Ex-medical researcher gets life term in wife’s cyanide death
PITTSBURGH (AP) — A former University of Pittsburgh Medical Center researcher has been sentenced to a mandatory term of life in prison without possibility of parole in the cyanide poisoning death of his neurologist wife.
Sixty-six-year-old Robert Ferrante was convicted in November of first-degree murder in the April 2013 death of 41-year-old Dr. Autumn Klein. Prosecutors said he laced her energy drink with cyanide.
The victim’s mother, Lois Klein, said in a statement read in court Wednesday by an assistant prosecutor that the murder had robbed her and her husband of their only child.
She said, “The light of our lives has now been extinguished.”
Ferrante has steadfastly denied poisoning Klein by putting cyanide he acknowledged ordering for his research laboratory into a creatine energy drink he allegedly gave her in April 2013, when she came home from work late one night. She immediately collapsed and died three days later, authorities said.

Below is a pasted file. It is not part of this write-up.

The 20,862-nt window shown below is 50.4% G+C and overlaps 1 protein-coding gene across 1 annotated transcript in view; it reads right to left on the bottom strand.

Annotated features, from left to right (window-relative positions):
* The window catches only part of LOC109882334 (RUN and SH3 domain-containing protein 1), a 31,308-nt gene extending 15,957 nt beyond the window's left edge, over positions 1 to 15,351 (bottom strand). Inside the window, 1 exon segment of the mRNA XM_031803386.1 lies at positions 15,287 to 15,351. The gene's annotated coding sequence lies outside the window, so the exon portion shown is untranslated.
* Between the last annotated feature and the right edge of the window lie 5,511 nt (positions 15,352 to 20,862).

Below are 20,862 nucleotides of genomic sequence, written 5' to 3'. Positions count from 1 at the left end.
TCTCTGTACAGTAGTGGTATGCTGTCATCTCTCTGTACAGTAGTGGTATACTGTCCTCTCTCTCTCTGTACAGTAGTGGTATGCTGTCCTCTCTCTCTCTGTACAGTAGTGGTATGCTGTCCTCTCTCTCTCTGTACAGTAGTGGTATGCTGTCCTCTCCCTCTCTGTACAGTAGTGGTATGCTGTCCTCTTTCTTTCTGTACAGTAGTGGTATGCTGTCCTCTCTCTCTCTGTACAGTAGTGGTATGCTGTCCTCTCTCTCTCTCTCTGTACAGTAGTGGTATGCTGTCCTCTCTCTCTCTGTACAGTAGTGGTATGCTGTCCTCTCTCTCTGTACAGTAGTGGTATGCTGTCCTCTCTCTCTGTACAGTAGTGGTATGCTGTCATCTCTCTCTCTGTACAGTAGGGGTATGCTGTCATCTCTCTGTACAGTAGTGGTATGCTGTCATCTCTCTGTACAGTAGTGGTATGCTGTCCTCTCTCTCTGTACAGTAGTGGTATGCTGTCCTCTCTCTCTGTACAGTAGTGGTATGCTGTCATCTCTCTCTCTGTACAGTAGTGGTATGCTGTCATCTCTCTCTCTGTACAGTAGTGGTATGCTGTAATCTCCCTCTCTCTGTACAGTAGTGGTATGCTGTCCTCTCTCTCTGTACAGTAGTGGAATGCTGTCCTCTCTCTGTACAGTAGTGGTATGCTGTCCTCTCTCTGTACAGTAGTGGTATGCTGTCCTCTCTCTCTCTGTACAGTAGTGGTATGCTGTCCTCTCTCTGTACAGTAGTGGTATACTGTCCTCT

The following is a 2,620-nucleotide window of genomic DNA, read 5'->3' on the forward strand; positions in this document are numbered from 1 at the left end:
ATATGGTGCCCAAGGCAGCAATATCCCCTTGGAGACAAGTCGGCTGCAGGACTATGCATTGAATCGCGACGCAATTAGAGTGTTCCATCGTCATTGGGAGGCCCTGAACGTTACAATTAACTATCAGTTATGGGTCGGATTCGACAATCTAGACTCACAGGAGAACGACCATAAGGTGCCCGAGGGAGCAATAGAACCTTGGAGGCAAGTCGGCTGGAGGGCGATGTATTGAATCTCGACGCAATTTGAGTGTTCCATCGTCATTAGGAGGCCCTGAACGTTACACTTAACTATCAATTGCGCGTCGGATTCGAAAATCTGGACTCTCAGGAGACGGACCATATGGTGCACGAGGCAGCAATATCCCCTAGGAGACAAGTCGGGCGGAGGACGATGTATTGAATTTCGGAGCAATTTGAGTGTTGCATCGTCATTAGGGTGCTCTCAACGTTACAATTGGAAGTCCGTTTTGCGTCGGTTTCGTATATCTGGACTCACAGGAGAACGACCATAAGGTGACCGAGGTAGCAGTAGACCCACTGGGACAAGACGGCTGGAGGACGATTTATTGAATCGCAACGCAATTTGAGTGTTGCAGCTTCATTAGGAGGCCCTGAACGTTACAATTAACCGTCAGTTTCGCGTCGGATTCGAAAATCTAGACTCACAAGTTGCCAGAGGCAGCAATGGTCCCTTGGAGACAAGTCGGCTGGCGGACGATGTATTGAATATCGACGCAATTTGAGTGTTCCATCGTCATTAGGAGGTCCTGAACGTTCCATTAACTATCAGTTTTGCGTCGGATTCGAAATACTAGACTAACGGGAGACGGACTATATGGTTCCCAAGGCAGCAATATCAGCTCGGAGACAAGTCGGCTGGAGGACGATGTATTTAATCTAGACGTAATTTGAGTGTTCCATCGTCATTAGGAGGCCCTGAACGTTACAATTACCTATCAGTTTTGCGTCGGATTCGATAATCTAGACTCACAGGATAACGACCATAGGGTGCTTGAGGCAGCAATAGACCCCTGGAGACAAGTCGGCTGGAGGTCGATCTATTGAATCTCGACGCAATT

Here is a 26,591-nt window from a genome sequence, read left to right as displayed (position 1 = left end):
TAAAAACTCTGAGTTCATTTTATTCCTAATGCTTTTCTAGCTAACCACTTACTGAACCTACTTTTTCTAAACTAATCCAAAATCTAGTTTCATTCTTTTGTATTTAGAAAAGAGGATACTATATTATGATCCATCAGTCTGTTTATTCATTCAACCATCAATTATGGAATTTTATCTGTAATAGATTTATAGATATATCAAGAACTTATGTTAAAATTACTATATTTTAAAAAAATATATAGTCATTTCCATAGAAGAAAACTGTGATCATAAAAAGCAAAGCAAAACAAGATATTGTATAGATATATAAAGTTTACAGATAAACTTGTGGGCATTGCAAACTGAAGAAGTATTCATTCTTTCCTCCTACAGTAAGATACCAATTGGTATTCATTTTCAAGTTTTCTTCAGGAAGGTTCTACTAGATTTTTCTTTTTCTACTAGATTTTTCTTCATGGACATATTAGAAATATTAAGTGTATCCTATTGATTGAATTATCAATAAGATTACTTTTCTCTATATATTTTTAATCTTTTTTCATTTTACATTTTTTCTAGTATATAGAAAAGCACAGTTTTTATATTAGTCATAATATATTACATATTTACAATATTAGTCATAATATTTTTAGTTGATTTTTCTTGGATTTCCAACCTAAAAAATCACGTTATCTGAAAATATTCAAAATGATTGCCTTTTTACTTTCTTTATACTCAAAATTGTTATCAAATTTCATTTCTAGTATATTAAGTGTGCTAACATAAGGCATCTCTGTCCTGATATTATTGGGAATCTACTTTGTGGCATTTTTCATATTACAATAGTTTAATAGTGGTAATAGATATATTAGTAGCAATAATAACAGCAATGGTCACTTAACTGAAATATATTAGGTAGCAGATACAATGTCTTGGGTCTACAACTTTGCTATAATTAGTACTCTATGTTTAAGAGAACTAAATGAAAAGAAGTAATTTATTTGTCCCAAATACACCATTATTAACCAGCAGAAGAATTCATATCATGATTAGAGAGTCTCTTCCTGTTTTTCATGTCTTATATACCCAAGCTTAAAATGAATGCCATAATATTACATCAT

Prosecutors showed the jury text messages in which Ferrante told Klein the drink might help her ovulate and conceive a second child, which witnesses said Klein was obsessed with having. Ferrante, though outwardly supportive, allegedly resented that, however, and feared Klein might divorce him so he killed her instead, according to prosecutors.
A prominent researcher into Lou Gehrig’s disease, Ferrante testified he bought the poison only because he used it to mimic the disease’s effects on healthy cells in his laboratory. But he also testified that he didn’t greet Klein at the couple’s back door and hand her the energy drink the night she fell suddenly ill, even though police detectives said Ferrante told them that’s what happened when they first interviewed him.
Jurors indicated that alleged change of Ferrante’s story, and other evidence, prompted them to reject his denials and convict him.